Last November, Colorado crossed an historic landmark—legalizing the recreational use of marijuana. Medical pot has already been legalized in 18 states, in addition to D.C., but Colorado and Washington became the first states to allow its citizens over the age of 21 to carry and use the substance in public, not just for medicinal purposes.
The legalization of recreational pot essentially brought marijuana down from illegal drugs, to the level of other legal, controlled substances, such as alcohol. And like alcohol, smoking pot while driving has been shown to impair driving responses.
So the question is—what is the law regarding how much marijuana you can smoke and still drive? The surprising answer is that there is none—yet.
Colorado law has two distinctions when it comes to driving while impaired: driving under the influence (DUI) and driving while ability impaired (DWAI)
DUI is the more severe of the two, and is defined as “driving a motor vehicle or vehicle when a person has consumed…one or more drugs, or a combination of alcohol and one or more drugs, that affects a person to a degree that the person is substantially incapable…to exercise clear judgment, sufficient physical control, or due care in the safe operation of a vehicle,” according to Colorado statues.
DWAI is defined in virtually the same words as DUI, except when describing the condition of the driver as impaired “to the slightest degree so that the person is less able than the person ordinarily would have been” to drive responsibly.
With alcohol, there are set blood level amounts that mark when someone should not be operating a vehicle—0.05-0.08 for DWAI, and above 0.08 for DUI. But with marijuana, and all drugs for that matter, such a number does not exist.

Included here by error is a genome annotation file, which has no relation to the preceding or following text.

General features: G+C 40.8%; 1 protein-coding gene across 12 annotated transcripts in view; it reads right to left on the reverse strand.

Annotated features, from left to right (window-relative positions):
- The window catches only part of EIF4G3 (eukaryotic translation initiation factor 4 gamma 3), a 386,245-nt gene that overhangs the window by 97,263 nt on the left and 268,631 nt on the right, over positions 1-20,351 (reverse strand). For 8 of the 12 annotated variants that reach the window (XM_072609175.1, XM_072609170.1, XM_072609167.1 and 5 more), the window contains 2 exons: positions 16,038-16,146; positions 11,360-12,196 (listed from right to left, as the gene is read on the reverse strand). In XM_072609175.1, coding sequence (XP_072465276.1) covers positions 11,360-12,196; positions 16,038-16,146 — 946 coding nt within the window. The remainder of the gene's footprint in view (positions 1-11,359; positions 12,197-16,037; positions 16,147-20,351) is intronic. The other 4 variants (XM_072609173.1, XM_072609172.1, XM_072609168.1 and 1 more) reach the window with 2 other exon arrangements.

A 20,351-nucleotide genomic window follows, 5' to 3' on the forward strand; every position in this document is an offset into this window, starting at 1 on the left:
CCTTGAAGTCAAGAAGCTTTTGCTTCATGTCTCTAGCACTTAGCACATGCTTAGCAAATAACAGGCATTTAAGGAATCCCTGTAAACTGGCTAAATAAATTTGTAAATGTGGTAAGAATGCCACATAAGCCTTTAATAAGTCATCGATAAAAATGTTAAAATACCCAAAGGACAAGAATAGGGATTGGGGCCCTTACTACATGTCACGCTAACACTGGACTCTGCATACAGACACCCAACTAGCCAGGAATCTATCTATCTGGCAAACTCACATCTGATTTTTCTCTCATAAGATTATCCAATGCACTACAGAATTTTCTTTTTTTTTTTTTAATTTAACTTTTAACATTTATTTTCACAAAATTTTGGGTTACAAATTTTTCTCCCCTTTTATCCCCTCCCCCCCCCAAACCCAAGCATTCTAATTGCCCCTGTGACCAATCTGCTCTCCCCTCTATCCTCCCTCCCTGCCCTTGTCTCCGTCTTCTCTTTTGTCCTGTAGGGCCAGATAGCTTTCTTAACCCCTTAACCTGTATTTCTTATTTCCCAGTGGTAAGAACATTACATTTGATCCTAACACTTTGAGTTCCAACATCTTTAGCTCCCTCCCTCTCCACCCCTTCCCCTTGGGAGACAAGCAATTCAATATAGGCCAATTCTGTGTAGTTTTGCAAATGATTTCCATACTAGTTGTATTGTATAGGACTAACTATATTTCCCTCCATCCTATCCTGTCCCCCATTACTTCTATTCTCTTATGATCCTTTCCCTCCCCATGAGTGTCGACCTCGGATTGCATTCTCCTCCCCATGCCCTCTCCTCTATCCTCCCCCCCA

In response to this blank spot in state law, the Colorado legislature is considering introducing a new amendment that would define a specific blood concentration level of marijuana for drivers.
According to an article published by The Denver Post back in December, Boulder Democrat Claire Levy has sponsored just such a measure.
Levy’s amendment states that the threshold for the “psychoactive component” of marijuana in the bloodstream should be set at 5 nanograms per millimeter of blood, a number that has already been implemented in Pennsylvania and a handful of other states.
The Colorado Commission on Criminal and Juvenile Justice—made up of lawyers, law enforcement officials, and Colorado citizens—drafted and endorsed the proposal. One commission member, an Arapahoe County sheriff, said, “It became clear to us that marijuana is an area that had not been given due consideration.”
The amendment is now being circulated amongst Colorado lawmakers and is expected to be ruled on shortly.
“It will bring some clarity to the issue of whether you are or are not impaired under the influence of marijuana,” Levy said about the proposal. “There isn’t a bright line right now.”
If you or someone you know has been involved in an accident with someone driving under the influence or while impaired, you may be eligible for compensation for injuries and damages – to discuss your individual case, contact Denver drunk accident attorneys at the Babcock Law Firm today.